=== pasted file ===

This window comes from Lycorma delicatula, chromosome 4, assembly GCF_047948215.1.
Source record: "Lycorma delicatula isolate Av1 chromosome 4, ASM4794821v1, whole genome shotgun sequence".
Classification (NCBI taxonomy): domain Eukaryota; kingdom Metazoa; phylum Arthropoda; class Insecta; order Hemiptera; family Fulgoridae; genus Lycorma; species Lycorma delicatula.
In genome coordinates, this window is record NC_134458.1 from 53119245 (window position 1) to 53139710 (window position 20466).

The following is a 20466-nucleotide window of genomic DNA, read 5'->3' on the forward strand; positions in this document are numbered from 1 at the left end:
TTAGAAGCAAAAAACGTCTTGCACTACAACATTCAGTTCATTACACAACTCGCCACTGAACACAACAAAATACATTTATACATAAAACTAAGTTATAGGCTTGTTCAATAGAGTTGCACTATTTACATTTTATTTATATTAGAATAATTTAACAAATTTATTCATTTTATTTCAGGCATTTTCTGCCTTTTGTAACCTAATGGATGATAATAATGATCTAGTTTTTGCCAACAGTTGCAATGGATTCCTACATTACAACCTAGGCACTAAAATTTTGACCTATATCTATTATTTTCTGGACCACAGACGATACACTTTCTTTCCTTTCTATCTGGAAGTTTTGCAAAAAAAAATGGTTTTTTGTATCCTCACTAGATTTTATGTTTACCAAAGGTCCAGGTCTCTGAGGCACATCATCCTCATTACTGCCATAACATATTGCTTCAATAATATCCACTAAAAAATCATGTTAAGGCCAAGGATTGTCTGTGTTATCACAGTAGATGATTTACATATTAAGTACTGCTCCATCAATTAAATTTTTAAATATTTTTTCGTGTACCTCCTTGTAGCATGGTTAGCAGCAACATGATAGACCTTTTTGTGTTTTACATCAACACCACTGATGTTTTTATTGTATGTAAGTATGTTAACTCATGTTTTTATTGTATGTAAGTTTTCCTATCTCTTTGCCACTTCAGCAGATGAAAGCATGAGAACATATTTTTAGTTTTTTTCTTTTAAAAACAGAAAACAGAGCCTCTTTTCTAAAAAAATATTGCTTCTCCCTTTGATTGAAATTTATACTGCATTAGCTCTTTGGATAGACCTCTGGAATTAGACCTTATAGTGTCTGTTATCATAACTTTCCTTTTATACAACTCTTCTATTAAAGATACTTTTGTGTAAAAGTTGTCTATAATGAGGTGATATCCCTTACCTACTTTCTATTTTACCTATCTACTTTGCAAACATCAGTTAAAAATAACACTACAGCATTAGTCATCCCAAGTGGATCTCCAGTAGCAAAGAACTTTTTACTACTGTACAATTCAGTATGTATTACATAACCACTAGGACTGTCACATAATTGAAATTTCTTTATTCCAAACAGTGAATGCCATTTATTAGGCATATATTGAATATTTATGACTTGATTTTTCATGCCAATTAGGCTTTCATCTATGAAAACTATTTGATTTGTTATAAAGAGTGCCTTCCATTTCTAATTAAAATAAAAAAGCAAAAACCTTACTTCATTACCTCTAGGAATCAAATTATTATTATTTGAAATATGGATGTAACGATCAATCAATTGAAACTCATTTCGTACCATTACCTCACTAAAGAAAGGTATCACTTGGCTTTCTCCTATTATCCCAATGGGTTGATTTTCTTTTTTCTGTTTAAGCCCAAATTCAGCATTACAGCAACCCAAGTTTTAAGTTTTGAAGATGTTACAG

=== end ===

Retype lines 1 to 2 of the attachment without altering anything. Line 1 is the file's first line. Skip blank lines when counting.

This window comes from Lycorma delicatula, chromosome 4, assembly GCF_047948215.1.
Source record: "Lycorma delicatula isolate Av1 chromosome 4, ASM4794821v1, whole genome shotgun sequence".